A New Sports Facility Jeopardizes Rahway River Park
A New Sports Facility Jeopardizes Rahway River Park
Located in Union County, New Jersey, Rahway River Park is a key component of the Union County Park System. Designed by Olmsted Brothers between 1921 and 1929, the park is distinctive for the expansive views from its large central lawn, ringed by trees and tucked within a bend of the Rahway River. The deputy state historic preservation officer of New Jersey has formally declared in writing the park’s eligibility for listing in the New Jersey and the National Registers of Historic Places. But the Freeholders of Union County and the Rahway Board of Education now plan to expand an existing field and track to create a new sports complex within the park, one that would interrupt the viewsheds and sight lines of the original design and transform an historic neighborhood haven into a venue for interscholastic spectator sports.
Faced with a surging population and the prospect of rapid development in the early twentieth century, the citizens of Union County, New Jersey, sought to make provisions for open spaces and to protect the Rahway River, the key potable water source in the area. They created the Union County Parks Commission in 1921, which engaged the firm Olmsted Brothers to advise on a way forward. The firm proposed a county-wide system of urban and suburban parks, including a reservation in the mountains (Watchung Reservation) and a series of parkways along the Elizabeth and Rahway Rivers, all of which would provide ample space for recreational opportunities. The proposed parkways were to become the distinguishing feature of the system, serving as the linkages between the various neighborhood parks.
As the plans became a reality, Percival Gallagher guided the firm’s work, which included the creation of Rahway River Park, one of the four neighborhood parks in the overall plan. The 124-acre park is cradled by the Rahway River, which serves as a backdrop and a natural buffer from the nearby houses to the north and west. The expansive greensward at the center of the park offers uninterrupted views in all directions and is skirted by a walkway shaded by a steady, rhythmic tree line. Encircling the walkway is a perimeter road bordered by an even denser tree line that isolates the park from its neighbors. In the 1930s, the Works Progress Administration installed a swimming pool in the southwestern section of the park, the first such swimming pool in a public park in the United States. The central green space was dotted with informal ball fields and a running track, while tennis courts were added near the pool. Picnic and play areas were concealed among stands of mature trees around the edges of the park.
Olmsted Brothers was a logical choice to design parks for Union County, because John Charles Olmsted, one of the firm’s founding partners, had guided the creation of the nation’s first county-wide park system in neighboring Essex County, New Jersey, in 1895. He and Frederick Law Olmsted, Jr., established Olmsted Brothers in 1898 after the retirement of Frederick Law Olmsted, Sr., the “Founding Father” of American landscape architecture. The Olmsted Brothers firm designed park systems for several major cities, including Atlanta, Boston, and Seattle, and it was by far the largest landscape architectural practice in the country in the early years of the twentieth century.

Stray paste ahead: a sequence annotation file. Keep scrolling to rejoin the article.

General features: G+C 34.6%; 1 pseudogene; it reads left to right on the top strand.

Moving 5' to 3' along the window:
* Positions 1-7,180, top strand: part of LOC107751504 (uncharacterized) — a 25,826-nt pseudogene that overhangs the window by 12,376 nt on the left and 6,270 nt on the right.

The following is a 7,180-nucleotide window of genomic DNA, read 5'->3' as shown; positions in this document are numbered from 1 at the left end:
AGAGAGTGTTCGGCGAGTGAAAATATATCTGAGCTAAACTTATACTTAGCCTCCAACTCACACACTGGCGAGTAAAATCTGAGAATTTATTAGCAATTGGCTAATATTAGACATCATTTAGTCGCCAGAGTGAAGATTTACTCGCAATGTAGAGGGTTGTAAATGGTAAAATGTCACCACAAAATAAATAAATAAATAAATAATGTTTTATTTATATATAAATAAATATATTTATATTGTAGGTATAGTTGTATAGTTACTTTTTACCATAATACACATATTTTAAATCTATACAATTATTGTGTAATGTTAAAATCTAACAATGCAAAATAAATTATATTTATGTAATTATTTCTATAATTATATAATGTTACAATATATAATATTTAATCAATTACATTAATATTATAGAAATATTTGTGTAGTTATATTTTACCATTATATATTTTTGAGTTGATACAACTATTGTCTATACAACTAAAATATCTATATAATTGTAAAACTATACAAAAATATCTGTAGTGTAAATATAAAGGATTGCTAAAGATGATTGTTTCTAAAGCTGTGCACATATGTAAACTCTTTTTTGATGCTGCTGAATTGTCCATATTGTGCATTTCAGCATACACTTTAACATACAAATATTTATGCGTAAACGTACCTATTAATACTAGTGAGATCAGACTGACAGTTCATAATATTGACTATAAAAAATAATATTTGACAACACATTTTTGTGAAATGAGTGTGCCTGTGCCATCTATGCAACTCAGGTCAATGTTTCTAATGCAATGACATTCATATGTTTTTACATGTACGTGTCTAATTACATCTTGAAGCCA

In March 2015, Union County proposed to expand an existing field and track within Rahway River Park in order to create a 5000-seat stadium for use primarily by Rahway High School’s football team. The plan calls for the installation of stadium lighting, bleachers, and fencing, as well as a field house, restrooms, locker rooms, and a concessions stand. After a wave of negative reaction, the capacity of the stadium was reduced to 1,200 seats; but the footprint of the regulation-size track and artificial-turf field remains the same. The imposition of such a sports complex on the greensward would destroy the open sight lines that characterized Olmsted Brothers’ original design, and recast the park as a sports venue suited to a narrow constituency. By creating a track, field, and support facilities to serve the interests of the Rahway Board of Education, the County is contradicting its own assertions that its parks are for the benefit of all. Along with the adverse effect the proposed additions would have on other activities in the park, it is clear that the park’s 410 parking spaces could not accommodate such a sports complex for long. The County’s suggestion that spectators could be bussed in from elsewhere—hardly a viable long-term solution—does little to allay fears that more green space would be ceded to parking in the future.
How You Can Help
Contact the Union County Board of Chosen Freeholders and urge the County to stop plans for the expansion of the track and field at Rahway River Park, and to instead implement steps to protect and preserve the park.
Union County Board of Chosen Freeholders
10 Elizabethtown Plaza
Elizabeth, NJ 07207
Contact the New Jersey Department of Environmental Protection and urge them to oppose the County’s proposed plans through the protections afforded by the Green Acres program.
New Jersey Department of Environmental Protection
401 E. State Street, 7th Floor, East Wing
P.O. Box 402Trenton, NJ 08625-0402
Sign the following petition:
Save Historic Rahway River Park at Change.org
Give to the Coalition to Save Historic Rahway River Park, a nonprofit organized to defray the cost of legal action against the Union County Freeholders and the Rahway Board of Education over their plans for the park development:
The Coalition to Save Historic Rahway River Park
14 Commerce Drive, Suite 303
Cranford, NJ 07016